We have a new President. Things are very interesting in America, there is a lot to talk about. Some people in America when they open their mouths they make headlines from just the shear stupidity of what they say – thank you Ms. Palin!

So there is a lot of things to talk about.. like this trip I just went on was fascinating – to learn about Sharia law from Saudia Arabian people in Riyadh was pretty, pretty informative.

You seem to be particularly drawn to Africa?

Yeah because it’s so completely impossible for me to get my head around. Well you know its such an incredibly huge country… and you can’t say you know anything about the place because you go to little sections of it, but I’ve been to Africa nine times and every time you think you know something but you go there and you realise you don’t know too much. I mean it’s such an incredible place.

In January you went to the Festival au Desert.

Uh-huh, I’ve been there twice now yeah…

Yeah you’re second time in Mali – what drew you to go there?

Music. Really good music. Really good music. The bands like Tinariwen, Terakaft, Koudede… really great stuff. I have the records, it’s great to see it live. The people who end up at this thing are really cool… it’s a pretty long way to go, so it’s hard to run into a jerk at a thing like this – if you’re a NASCAR fan then probably the festival doesn’t have any appeal to you. You can walk up to pretty much anyone there and start a conversation, because they came a long way to dig this crazy music. And Timbuktu is a pretty difficult destination, it takes days to get there.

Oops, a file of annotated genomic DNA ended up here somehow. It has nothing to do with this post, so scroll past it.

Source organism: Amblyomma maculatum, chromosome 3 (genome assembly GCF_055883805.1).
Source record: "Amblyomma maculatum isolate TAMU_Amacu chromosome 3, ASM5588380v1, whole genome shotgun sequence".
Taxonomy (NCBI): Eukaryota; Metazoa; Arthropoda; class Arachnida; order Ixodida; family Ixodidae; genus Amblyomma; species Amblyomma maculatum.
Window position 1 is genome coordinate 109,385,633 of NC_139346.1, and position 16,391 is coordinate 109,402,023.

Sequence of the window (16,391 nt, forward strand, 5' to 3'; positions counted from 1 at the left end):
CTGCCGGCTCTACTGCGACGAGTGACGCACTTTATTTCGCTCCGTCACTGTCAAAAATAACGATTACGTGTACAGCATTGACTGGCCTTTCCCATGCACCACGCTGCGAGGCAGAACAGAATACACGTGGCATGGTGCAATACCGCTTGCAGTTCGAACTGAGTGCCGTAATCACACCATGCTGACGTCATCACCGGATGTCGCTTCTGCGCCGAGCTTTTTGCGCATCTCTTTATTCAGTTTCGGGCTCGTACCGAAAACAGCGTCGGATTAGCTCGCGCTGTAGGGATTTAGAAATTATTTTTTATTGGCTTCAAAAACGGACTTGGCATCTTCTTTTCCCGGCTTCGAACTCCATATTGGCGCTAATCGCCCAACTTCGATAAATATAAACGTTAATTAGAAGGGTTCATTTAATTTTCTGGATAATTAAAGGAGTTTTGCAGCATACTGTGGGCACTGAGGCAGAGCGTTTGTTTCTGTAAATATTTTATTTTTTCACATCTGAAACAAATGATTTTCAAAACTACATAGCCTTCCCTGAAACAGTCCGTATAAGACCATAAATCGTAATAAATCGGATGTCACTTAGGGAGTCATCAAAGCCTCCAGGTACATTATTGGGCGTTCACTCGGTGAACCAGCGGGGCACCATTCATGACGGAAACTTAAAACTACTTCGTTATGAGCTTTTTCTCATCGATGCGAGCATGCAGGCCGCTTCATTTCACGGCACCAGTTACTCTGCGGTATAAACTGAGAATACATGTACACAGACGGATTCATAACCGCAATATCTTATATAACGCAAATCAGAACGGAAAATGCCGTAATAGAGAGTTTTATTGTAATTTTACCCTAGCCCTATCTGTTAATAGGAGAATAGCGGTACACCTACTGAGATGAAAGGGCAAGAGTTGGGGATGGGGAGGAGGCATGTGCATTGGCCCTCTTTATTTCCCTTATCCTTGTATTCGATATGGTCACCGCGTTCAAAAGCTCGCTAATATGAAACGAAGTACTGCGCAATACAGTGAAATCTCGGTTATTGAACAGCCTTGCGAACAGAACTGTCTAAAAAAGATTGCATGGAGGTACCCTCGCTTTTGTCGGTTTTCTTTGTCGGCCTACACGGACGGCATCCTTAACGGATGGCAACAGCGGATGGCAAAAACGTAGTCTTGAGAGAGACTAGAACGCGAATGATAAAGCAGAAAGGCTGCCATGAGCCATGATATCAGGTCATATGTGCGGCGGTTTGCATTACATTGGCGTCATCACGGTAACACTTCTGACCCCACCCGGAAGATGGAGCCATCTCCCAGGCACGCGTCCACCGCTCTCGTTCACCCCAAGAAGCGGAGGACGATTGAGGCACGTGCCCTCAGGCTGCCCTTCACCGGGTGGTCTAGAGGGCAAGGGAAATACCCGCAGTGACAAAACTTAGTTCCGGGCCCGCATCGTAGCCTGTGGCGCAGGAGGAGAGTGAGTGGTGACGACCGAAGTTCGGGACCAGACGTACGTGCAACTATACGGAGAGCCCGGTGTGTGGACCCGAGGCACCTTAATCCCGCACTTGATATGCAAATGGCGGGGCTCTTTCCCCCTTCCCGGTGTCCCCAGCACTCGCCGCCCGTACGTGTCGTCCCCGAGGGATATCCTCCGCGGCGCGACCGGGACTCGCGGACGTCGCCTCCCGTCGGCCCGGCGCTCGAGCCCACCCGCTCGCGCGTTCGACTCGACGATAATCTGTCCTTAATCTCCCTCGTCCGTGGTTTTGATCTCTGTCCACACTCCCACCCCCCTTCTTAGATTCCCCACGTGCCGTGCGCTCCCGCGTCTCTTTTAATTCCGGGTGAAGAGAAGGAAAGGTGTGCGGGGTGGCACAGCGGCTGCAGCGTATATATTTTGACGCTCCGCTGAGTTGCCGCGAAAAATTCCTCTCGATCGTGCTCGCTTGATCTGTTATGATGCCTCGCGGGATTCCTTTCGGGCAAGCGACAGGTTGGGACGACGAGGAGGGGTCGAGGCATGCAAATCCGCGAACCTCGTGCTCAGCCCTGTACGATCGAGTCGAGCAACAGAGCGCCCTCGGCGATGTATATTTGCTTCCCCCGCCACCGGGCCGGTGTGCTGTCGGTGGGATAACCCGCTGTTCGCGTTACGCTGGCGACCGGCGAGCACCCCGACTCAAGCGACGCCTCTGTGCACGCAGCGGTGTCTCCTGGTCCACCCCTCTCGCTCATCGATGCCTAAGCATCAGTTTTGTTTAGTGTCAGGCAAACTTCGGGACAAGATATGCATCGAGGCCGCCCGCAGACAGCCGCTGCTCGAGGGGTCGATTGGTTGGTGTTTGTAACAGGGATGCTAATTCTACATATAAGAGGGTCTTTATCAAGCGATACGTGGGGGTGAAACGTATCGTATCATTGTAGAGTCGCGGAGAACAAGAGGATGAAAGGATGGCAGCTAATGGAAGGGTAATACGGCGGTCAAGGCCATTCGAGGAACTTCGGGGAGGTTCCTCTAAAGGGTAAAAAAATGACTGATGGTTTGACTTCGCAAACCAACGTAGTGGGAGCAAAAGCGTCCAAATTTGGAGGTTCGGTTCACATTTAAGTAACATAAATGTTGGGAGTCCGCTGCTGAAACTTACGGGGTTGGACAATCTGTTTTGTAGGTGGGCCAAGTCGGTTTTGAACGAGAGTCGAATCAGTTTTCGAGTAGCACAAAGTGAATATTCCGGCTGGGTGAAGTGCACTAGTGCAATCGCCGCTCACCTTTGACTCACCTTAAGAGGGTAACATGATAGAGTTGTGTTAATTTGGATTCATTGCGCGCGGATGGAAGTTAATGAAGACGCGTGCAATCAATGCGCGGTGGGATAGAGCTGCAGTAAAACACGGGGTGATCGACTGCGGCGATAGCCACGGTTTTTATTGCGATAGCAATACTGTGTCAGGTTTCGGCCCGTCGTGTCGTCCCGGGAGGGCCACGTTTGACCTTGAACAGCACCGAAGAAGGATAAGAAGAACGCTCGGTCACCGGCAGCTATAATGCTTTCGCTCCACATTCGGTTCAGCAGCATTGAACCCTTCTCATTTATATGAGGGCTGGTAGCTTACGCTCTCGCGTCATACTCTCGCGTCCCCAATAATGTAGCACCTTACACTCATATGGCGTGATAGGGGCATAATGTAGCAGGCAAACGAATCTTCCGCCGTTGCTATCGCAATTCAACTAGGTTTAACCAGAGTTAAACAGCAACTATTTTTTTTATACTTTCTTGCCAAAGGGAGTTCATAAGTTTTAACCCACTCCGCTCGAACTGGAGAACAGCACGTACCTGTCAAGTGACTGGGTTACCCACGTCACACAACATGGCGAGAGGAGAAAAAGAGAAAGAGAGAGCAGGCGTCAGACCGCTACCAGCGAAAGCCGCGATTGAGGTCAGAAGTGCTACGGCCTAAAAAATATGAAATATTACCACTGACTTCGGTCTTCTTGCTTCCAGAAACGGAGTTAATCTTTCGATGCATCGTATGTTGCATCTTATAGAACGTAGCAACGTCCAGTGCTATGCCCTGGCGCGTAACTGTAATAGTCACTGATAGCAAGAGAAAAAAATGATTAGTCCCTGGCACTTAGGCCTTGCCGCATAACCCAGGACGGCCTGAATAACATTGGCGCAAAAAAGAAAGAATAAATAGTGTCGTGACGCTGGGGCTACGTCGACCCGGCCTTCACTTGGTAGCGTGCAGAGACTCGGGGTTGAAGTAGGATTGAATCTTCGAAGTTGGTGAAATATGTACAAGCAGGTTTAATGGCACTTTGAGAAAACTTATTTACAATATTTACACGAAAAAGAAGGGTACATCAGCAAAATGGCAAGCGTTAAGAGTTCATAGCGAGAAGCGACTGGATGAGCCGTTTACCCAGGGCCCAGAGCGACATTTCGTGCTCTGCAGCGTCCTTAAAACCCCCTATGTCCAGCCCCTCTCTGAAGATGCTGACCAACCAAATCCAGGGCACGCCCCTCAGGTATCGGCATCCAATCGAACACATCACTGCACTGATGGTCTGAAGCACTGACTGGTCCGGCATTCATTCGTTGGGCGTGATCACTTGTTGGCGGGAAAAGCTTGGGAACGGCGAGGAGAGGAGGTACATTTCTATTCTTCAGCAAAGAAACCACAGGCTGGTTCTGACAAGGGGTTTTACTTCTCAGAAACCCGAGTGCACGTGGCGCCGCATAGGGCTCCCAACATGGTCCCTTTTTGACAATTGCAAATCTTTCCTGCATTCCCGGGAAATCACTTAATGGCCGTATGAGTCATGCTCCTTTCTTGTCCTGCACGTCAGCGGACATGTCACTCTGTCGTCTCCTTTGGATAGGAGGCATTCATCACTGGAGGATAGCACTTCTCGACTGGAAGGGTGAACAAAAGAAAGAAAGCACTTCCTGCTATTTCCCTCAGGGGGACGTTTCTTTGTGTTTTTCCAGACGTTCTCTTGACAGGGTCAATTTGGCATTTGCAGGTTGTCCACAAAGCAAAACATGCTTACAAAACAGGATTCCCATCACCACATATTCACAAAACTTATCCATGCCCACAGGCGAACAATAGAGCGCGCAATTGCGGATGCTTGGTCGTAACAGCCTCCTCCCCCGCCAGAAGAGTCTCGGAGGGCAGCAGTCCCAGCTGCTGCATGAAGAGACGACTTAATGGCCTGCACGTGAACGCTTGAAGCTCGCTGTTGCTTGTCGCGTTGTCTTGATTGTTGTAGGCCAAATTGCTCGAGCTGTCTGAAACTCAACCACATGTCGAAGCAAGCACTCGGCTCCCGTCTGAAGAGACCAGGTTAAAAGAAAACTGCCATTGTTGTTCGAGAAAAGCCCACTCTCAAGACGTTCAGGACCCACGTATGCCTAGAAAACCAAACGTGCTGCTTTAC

Well that’s where the joke comes from?

Exactly. Travellers in centuries past used to go there and get hacked to pieces. Things are better now; now you just get a hotel room with no soap.

You mention getting hacked to pieces… Quite often a topic in your spoken work, given this type of travel, is that security becomes an issue…

Yeah security has been an issue in some places. I was advised not to go to Mali to this festival because of the kidnappings and killings of the Saudi Arabian tourists, and the kidnappings of the Italian tourists recently. In fact they moved the festival closer to Timbuktu because they were afraid of problems, and I was advised not to go – so I went. And I’m not brave or a tough guy or anything, I’m just curious, so I went.

I’ve been to places where I’ve been advised I shouldn’t go, like Pakistan, I was there when Bhutto was assassinated, and that was pretty intense. But I’ve been told not to go to a lot of places, don’t be afraid…I was told not to go to Java, Jakarta, because I was told they don’t like white people, “Oh, OK, sure,” and so I went and nobody looked at me twice there, nobody cared.

I remember your story about Bhutto when you were there during her assassination, there were people marching to mourn her death…

Yeah, and I just jumped in with them, figuring “this will be interesting, let’s see where this goes!” (laughs)